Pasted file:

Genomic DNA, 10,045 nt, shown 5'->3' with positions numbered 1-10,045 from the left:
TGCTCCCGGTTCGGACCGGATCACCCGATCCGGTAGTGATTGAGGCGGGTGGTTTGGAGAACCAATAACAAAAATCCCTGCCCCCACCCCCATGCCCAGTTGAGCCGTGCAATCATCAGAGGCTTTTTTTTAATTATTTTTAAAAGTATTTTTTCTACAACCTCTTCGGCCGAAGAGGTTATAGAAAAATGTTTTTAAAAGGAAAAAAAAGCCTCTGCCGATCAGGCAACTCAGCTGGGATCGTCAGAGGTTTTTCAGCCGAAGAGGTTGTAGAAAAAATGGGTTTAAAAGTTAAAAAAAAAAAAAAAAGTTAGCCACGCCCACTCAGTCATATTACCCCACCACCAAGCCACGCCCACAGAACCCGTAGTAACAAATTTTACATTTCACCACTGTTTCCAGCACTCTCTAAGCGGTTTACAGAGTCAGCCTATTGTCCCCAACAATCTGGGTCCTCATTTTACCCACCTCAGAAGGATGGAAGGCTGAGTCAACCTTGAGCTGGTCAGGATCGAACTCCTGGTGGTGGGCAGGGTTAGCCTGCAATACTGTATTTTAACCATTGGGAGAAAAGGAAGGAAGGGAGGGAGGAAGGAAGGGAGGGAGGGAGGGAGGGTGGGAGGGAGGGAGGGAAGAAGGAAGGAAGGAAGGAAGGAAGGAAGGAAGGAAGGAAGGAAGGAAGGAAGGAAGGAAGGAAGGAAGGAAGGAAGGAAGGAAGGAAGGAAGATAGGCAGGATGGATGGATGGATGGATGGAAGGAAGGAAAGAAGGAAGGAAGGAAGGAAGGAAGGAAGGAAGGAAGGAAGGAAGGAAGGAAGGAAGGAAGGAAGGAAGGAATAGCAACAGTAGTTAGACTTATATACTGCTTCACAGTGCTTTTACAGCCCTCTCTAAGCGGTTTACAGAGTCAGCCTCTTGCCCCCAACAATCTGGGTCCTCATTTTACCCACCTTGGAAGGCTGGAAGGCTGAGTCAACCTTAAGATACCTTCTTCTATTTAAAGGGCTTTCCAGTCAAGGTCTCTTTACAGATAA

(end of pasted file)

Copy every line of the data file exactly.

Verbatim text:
Genomic DNA, 10,045 nt, shown 5'->3' with positions numbered 1-10,045 from the left:
TGCTCCCGGTTCGGACCGGATCACCCGATCCGGTAGTGATTGAGGCGGGTGGTTTGGAGAACCAATAACAAAAATCCCTGCCCCCACCCCCATGCCCAGTTGAGCCGTGCAATCATCAGAGGCTTTTTTTTAATTATTTTTAAAAGTATTTTTTCTACAACCTCTTCGGCCGAAGAGGTTATAGAAAAATGTTTTTAAAAGGAAAAAAAAGCCTCTGCCGATCAGGCAACTCAGCTGGGATCGTCAGAGGTTTTTCAGCCGAAGAGGTTGTAGAAAAAATGGGTTTAAAAGTTAAAAAAAAAAAAAAAAGTTAGCCACGCCCACTCAGTCATATTACCCCACCACCAAGCCACGCCCACAGAACCCGTAGTAACAAATTTTACATTTCACCACTGTTTCCAGCACTCTCTAAGCGGTTTACAGAGTCAGCCTATTGTCCCCAACAATCTGGGTCCTCATTTTACCCACCTCAGAAGGATGGAAGGCTGAGTCAACCTTGAGCTGGTCAGGATCGAACTCCTGGTGGTGGGCAGGGTTAGCCTGCAATACTGTATTTTAACCATTGGGAGAAAAGGAAGGAAGGGAGGGAGGAAGGAAGGGAGGGAGGGAGGGAGGGTGGGAGGGAGGGAGGGAAGAAGGAAGGAAGGAAGGAAGGAAGGAAGGAAGGAAGGAAGGAAGGAAGGAAGGAAGGAAGGAAGGAAGGAAGGAAGGAAGGAAGGAAGGAAGATAGGCAGGATGGATGGATGGATGGATGGAAGGAAGGAAAGAAGGAAGGAAGGAAGGAAGGAAGGAAGGAAGGAAGGAAGGAAGGAAGGAAGGAAGGAAGGAAGGAAGGAATAGCAACAGTAGTTAGACTTATATACTGCTTCACAGTGCTTTTACAGCCCTCTCTAAGCGGTTTACAGAGTCAGCCTCTTGCCCCCAACAATCTGGGTCCTCATTTTACCCACCTTGGAAGGCTGGAAGGCTGAGTCAACCTTAAGATACCTTCTTCTATTTAAAGGGCTTTCCAGTCAAGGTCTCTTTACAGATAA